## Help with 1A.11?

$c=\lambda v$

Alice Chang 2H
Posts: 101
Joined: Fri Aug 30, 2019 12:18 am

### Help with 1A.11?

I'm not sure if this is the correct topic to post this under, but can anyone help me understand question 1A.11? I read through the answer from the solutions manual, but I don't understand how they got to that conclusion.

Here's the question:
In the spectrum of atomic hydrogen, several lines are generally classified together as belonging to a series (for example, Balmer series or Lyman series, as shown in Fig. 1A.10). What is common to the lines within a series that makes grouping them together logical?

Anisha Chandra 1K
Posts: 118
Joined: Thu Jul 11, 2019 12:17 am

### Re: Help with 1A.11?

Just checked out the solution and I think what they're trying to say is that each series measures the wavelength emitted by an electron going down from a higher energy level to a lower energy level. The difference between each series is what energy level the electron goes down to at time of measurement. So for the Balmer series, the spectral lines come from electrons going down to n = 2 (higher wavelength, lower frequency) and for the Lyman series, the spectral lines come from electrons going down to n = 1 (smaller wavelength, higher frequency).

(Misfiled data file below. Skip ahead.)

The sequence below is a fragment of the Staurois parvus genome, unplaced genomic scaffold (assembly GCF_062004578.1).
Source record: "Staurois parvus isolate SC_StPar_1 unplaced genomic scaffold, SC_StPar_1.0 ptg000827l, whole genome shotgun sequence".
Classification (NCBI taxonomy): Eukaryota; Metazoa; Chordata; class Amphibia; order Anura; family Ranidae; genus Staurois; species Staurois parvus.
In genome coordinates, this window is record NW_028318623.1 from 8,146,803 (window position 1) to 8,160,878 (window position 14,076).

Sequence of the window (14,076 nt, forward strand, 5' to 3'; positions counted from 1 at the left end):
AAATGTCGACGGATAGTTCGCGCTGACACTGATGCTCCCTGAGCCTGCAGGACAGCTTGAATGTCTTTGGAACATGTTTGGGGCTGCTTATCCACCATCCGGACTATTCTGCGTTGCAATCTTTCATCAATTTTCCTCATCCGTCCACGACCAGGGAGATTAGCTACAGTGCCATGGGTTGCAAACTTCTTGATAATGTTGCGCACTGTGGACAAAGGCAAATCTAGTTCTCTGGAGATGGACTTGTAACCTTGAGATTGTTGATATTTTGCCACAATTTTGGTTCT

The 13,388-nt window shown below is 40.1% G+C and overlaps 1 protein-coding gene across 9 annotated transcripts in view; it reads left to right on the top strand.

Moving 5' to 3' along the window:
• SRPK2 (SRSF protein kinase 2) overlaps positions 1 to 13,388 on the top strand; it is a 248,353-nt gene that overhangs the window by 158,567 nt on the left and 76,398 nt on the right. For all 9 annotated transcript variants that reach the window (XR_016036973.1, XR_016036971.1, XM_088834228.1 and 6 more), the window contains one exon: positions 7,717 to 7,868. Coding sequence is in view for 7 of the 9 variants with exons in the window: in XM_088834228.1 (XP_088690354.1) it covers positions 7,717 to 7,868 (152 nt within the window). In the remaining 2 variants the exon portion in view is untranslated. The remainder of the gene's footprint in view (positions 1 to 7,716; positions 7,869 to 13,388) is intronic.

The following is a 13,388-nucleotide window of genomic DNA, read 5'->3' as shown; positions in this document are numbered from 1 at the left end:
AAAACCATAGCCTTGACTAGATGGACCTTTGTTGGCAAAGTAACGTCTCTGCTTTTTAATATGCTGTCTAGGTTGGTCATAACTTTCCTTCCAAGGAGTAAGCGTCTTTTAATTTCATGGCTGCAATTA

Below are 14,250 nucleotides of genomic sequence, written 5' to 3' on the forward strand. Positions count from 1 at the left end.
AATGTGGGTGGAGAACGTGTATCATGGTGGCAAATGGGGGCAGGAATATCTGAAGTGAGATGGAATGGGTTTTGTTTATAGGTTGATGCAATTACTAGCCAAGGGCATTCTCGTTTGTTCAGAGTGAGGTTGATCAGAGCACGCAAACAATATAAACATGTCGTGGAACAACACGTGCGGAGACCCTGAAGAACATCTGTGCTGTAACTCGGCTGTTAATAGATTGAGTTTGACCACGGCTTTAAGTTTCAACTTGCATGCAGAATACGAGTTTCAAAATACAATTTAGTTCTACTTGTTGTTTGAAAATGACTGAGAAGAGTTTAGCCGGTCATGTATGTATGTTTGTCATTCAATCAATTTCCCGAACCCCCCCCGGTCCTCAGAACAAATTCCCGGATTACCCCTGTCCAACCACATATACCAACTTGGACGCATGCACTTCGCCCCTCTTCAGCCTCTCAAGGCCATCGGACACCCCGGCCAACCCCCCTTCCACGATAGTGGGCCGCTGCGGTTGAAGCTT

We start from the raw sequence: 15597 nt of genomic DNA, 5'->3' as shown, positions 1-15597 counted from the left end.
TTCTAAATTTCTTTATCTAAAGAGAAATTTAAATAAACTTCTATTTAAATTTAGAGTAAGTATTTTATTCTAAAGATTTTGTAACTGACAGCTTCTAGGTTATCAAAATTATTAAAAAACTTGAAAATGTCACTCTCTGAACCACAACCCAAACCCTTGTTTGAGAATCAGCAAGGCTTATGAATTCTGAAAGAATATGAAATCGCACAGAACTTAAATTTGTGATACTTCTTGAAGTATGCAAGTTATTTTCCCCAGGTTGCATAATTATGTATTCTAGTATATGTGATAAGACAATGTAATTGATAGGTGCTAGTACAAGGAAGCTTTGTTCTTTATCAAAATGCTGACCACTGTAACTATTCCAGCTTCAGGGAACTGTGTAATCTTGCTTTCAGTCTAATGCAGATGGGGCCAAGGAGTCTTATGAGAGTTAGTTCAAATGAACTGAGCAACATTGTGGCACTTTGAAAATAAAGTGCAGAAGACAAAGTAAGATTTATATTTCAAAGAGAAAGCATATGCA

Follow up question for anyone else who sees this: Does the Lyman series emit light of higher frequency because the electron goes down one more energy level and thus, loses more energy in the form of light?

Gerald Bernal1I
Posts: 102
Joined: Thu Jul 11, 2019 12:16 am

### Re: Help with 1A.11?

I believe the light emitted is just the difference between the frequency that displaced the atom and the threshold energy, so I don't know if its a higher frequency each time since sometimes it can be zero when it matches the threshold energy.